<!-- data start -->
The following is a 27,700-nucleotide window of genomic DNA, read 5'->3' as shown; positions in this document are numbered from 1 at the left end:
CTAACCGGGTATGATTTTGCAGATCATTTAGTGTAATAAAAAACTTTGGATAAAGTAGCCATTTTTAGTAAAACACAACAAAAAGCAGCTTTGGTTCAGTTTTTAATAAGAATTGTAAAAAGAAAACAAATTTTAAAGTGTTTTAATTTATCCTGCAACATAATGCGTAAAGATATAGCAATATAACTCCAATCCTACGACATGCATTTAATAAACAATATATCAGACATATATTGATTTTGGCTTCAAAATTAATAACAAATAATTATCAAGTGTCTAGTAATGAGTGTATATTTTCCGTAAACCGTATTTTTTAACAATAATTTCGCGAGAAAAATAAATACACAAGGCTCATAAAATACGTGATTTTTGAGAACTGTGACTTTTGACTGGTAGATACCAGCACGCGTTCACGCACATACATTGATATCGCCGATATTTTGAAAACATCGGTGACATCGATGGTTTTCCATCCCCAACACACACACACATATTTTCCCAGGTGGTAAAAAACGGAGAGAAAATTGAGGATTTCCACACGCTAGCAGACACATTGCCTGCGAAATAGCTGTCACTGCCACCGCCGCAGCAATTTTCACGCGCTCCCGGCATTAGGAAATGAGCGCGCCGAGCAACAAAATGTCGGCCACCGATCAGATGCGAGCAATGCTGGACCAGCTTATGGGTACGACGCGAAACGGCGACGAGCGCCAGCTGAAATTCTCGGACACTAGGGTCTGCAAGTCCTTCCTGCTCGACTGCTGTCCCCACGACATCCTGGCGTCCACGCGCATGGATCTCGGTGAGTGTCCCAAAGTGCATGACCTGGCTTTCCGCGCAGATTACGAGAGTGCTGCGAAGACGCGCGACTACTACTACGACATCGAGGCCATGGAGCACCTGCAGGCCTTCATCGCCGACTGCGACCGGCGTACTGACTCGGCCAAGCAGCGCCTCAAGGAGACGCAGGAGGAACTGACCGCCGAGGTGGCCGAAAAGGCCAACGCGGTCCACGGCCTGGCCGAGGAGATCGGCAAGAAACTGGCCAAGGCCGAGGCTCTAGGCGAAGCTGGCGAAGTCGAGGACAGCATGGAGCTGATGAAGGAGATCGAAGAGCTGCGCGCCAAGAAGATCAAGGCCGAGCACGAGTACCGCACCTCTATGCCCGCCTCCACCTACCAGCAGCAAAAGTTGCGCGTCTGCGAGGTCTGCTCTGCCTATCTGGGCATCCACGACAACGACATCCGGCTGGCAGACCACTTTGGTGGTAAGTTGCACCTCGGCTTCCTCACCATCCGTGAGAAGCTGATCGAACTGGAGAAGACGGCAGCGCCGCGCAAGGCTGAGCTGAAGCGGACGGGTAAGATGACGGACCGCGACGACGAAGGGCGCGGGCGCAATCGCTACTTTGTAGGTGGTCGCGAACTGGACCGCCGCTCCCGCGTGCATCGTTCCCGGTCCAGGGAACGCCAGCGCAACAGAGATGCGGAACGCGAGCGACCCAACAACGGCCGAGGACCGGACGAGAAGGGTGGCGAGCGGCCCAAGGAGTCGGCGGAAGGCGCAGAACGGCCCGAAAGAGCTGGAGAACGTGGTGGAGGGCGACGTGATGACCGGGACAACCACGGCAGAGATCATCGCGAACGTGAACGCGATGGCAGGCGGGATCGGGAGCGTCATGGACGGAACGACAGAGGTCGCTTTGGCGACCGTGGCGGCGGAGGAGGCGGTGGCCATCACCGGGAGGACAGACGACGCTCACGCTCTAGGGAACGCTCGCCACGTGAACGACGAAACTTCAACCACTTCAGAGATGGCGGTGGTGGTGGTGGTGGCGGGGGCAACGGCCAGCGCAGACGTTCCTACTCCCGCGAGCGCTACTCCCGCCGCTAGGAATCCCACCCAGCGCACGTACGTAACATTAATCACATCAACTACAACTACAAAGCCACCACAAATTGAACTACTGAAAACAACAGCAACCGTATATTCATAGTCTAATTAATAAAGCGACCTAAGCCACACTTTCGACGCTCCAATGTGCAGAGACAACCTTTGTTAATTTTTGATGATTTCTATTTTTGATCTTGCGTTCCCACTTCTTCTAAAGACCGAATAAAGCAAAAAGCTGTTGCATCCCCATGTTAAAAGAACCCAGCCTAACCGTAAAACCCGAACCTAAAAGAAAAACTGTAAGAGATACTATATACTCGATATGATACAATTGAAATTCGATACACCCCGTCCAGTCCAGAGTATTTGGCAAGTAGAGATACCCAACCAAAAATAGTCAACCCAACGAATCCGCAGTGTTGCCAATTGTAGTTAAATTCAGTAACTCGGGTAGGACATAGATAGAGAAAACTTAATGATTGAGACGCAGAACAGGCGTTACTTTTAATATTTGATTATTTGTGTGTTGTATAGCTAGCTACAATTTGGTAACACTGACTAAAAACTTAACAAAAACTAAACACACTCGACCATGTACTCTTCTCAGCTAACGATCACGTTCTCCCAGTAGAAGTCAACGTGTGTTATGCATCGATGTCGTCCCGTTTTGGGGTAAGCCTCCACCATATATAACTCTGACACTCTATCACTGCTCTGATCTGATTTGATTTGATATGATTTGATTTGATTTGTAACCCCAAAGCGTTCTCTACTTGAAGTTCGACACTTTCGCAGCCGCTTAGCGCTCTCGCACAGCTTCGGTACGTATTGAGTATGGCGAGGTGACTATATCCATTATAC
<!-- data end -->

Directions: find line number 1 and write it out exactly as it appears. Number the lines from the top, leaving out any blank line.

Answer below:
The following is a 27,700-nucleotide window of genomic DNA, read 5'->3' as shown; positions in this document are numbered from 1 at the left end: